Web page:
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Texas Counties
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Texas Counties

Texas is divided into two hundred and fifty-four counties, more than any other state. Texas was originally divided into municipalities, a unit of local government under Spanish and Mexican rule. When the Republic of Texas gained its independence in 1836, there were 23 municipalities, which became the original Texas counties. Many of these would later be divided into new counties. The most recent county to be created was Kenedy County in 1921. The most recent county to be organized was Loving County in 1931

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Blanco County, Texas

Blanco County Education, Geography, and History

Blanco County, Texas Courthouse

Blanco County is a county located on the Edwards Plateau in the state of Texas. Based on the 2010 census, the population was 10,497. Its county seat is Johnson City. The county is named for the Blanco River which traverses the county. The State of Texas formed Blanco County in 1858 from portions of Burnet, Comal, Gillespie and Hays counties. The city of Blanco served as the county seat from 1858 to 1890, when it was moved to Johnson City.

Etymology - Origin of Blanco County Name

the Blanco River (Blanco means white in Spanish)

Demographics:

County QuickFacts: Census Bureau Quick Facts

Blanco County History

Blanco County was formed February 12, 1858 from parts of Comal, Hays, Burnet, and Gillespie Counties and named for the Blanco River. It comprises 714 square miles of the eastern edge of the Edwards Plateau. Johnson City, the county seat, is four miles north of the center of the county. The city of Blanco served as the county seat from 1858 to 1890, when it was moved to Johnson City.

A courthouse was constructed on the town square in 1860. It was replaced in 1885 by a limestone structure that came to be known as the Old Courthouse after Johnson City became the county seat. The Old Courthouse was restored in the early 1990s.

Handbook of Texas Online
In 1855 settlers in the western part of what was then Comal County began to agitate for a new county. As a result, Kerr County was established in 1856. This, however, did not help the people of northern Comal County. They continued to petition the legislature, and through the efforts of members of the Pittsburgh Land Company, Blanco County was formed on February 12, 1858, from parts of Comal, Hays, Burnet, and Gillespie counties and named for the Blanco River. Some historians believe that Blanco County also acquired two small unattached pieces of Travis County. The total area of the new county was 1,043 square miles. More at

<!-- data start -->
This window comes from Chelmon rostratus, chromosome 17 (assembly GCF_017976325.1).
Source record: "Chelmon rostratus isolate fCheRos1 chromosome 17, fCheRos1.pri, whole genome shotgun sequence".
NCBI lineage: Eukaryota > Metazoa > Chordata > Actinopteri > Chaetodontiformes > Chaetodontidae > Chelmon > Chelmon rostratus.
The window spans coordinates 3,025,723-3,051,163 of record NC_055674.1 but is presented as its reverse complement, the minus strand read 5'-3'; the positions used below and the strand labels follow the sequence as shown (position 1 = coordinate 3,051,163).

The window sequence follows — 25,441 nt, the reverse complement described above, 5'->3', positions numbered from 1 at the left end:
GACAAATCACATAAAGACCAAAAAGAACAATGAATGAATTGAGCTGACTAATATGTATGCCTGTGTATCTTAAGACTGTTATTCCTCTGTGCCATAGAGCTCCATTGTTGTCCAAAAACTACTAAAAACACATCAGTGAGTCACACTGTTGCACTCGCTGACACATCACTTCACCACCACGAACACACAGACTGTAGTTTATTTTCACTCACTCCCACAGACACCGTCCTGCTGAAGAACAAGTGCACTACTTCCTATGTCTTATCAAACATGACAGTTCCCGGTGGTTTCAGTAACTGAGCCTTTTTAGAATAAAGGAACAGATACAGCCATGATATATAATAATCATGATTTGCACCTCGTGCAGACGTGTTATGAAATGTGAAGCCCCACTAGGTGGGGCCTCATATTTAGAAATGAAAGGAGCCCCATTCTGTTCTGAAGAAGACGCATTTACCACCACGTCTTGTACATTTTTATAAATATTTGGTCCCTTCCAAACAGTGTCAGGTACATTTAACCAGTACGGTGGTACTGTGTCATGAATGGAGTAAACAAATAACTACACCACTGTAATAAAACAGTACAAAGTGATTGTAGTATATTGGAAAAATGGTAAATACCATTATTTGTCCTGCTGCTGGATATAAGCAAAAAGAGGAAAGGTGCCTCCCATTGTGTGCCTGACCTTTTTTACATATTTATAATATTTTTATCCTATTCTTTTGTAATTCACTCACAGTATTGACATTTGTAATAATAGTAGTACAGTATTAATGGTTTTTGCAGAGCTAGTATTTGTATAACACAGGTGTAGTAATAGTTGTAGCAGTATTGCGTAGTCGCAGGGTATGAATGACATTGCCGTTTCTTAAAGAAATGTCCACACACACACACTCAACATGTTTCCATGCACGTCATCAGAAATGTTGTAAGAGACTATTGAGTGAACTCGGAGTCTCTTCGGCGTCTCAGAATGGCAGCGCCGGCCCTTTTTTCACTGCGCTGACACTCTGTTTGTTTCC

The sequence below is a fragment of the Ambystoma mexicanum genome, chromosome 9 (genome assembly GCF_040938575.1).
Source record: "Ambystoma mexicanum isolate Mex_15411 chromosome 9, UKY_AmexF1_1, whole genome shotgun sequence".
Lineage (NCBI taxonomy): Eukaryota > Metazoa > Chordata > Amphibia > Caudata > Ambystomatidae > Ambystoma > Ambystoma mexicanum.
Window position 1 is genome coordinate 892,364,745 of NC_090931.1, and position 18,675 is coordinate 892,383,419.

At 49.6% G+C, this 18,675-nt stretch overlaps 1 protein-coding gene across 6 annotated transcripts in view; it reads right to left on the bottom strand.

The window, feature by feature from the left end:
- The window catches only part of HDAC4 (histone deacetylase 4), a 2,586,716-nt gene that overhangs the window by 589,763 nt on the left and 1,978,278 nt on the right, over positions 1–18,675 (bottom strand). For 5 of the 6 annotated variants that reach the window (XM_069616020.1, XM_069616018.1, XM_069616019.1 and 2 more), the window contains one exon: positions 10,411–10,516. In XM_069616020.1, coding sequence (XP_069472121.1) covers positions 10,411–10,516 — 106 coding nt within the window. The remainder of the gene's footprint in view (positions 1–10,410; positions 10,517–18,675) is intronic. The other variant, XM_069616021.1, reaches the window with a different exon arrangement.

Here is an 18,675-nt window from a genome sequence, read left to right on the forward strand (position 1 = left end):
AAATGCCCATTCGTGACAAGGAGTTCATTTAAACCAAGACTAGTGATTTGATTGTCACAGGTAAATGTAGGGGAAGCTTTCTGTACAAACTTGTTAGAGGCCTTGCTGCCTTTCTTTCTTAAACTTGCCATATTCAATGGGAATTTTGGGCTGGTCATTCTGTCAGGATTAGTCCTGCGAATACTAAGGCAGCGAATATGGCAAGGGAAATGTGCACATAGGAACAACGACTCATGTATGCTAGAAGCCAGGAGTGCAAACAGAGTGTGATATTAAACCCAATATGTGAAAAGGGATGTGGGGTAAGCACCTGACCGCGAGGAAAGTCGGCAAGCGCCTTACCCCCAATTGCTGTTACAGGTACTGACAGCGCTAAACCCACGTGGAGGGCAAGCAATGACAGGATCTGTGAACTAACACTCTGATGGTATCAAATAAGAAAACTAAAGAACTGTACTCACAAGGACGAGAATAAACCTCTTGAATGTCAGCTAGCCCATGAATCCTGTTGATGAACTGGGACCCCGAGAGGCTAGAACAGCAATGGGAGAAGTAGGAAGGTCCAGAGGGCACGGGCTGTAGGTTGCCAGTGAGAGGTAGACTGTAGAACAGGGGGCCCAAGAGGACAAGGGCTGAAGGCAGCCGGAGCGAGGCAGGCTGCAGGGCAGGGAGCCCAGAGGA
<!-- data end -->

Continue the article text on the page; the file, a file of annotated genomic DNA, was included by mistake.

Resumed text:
Mary H. Ogilvie and John Leffler, "BLANCO COUNTY," Handbook of Texas Online (http://www.tshaonline.org/handbook/online/articles/hcb08), accessed January 23, 2016. Uploaded on June 12, 2010. Modified on January 22, 2016. Published by the Texas State Historical Association.

Geography: Land and Water

Blanco County is located in the Hill Country of central Texas, west of Austin and north of San Antonio. Two significant rivers, the Blanco River and the Pedernales River, flow through the county.

As reported by the Census Bureau, the county has a total area of 713 square miles (1,848 km2), of which, 711 square miles (1,842 km2) of it is land and 2 square miles (6 km2) of it (0.30%) is water.

Neighboring Counties

Bordering counties are as follows:

  • Burnet County (north)
  • Travis County (northeast)
  • Hays County (east)
  • Comal County (southeast)
  • Kendall County (southwest)
  • Gillespie County (west)
  • Llano County (northwest)

Education

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